Written By: Steve Webster
& Paul Gallagher
Steve Webster and Paul Gallagher from State Street Portfolio Solutions consider a new measure of the risks pension funds face while managing investment changes. Here they examine the recent experience of a UK Local Authority Pension Fund in adopting this new approach
Investors decide to reallocate portfolios for a wide array of reasons. They may be looking to generate alpha, meet funding levels, remove underperforming managers, or protect a portfolio from pending risks. These reallocation decisions are often critical in achieving long-term risk and return goals. Whatever the reason for the change in investment allocation, it is likely that significant analysis motivated the decision.
While portfolio analysis typically focuses on the return and risk of a new investment allocation vis-à-vis the current portfolio, the implementation costs will also be under the spotlight. If not carefully managed, these costs can erode or even eradicate the projected benefits of the target investment allocation. The potential “opportunity cost” incurred between the point when the investment decision is made and when trading begins – a period that can easily span several months – is often overlooked. Like trading-period costs, external market factors prior to trading can easily erode the benefits of the reallocation.
Focus on timely reallocation
While there has been some focus on implementation cost in the investment decision-making process, the delay cost between the investment decision point and implementation is often under-appreciated. This delay period can easily span two weeks to 18 months for some long-term investors, resulting in significant risk to the portfolio. For example, the delay can result in uncompensated risk when an underperforming active manager continues to fall short after the decision to change but prior to termination.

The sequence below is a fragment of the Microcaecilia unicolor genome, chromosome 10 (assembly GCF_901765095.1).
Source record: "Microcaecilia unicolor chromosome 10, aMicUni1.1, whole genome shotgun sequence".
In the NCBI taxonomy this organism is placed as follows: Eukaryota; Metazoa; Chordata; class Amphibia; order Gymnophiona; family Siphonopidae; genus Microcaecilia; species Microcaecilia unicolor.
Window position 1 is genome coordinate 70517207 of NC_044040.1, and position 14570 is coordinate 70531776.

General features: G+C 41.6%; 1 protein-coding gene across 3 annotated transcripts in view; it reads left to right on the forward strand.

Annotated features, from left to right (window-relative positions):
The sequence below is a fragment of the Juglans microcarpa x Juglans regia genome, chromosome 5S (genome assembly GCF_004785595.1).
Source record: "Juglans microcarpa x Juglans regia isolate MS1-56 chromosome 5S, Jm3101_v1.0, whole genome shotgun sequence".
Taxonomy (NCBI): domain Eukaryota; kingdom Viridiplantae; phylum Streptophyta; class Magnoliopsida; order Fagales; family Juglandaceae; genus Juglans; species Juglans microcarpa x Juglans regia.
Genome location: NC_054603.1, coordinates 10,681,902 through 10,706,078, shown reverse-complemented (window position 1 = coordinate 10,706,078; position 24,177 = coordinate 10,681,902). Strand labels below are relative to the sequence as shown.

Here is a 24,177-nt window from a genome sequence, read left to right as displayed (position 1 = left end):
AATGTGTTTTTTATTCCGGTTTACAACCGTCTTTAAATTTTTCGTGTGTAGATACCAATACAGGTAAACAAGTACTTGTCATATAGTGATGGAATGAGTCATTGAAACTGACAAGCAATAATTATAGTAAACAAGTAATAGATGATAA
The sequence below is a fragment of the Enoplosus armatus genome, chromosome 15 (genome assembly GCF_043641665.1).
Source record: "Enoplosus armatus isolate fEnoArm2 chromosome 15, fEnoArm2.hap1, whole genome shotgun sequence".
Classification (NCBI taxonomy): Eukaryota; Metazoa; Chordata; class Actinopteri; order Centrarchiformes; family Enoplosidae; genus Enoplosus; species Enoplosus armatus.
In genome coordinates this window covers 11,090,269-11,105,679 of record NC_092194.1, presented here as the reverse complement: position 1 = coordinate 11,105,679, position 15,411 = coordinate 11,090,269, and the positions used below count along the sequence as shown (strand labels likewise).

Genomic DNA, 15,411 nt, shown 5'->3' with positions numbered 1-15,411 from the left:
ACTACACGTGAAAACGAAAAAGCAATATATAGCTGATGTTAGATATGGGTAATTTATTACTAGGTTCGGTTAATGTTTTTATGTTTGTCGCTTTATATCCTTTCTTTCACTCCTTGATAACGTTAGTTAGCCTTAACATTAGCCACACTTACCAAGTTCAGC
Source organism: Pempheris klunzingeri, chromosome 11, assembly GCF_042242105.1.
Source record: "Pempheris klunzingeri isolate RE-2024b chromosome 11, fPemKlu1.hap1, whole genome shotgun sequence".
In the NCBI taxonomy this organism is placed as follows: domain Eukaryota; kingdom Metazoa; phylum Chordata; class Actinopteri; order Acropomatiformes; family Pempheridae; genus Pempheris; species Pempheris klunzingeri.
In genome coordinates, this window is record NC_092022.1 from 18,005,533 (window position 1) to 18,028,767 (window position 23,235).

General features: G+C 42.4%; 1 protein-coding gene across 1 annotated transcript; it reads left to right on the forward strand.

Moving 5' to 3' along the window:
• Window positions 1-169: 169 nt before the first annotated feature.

Likewise, for many pension plans, a timely reallocation may be necessary to maintain asset-liability matching or meet key ratios. If a pension plan decides to implement a tilt from its strategic asset allocation, the timing of this tilt will often be a key factor in its success. Any delay can significantly reduce the alpha potential.
A new study conducted by State Street¹ found that asset owners and pension funds may be running significant un-mandated and unrewarded risk through unintended delay in implementing changes to asset allocation and investment decisions.
Calculating event shortfall
State Street took André Perold’s concept of implementation shortfall – intended to measure the cost of effecting investment decisions – and extended the way this is applied to focus on the costs incurred before the “execution benchmark” (i.e., trading-period costs). Event shortfall is a composite of implementation shortfall and portfolio shortfall – a measure of the opportunity cost incurred between the time the investment decision is made and the execution benchmark – see Figure 1. When these two measures are calculated separately and taken together, an asset owner can gain a better understanding of the total cost of a reallocation event – i.e., the total risk – from decision to settlement. That way, it can more effectively organise its decision-making.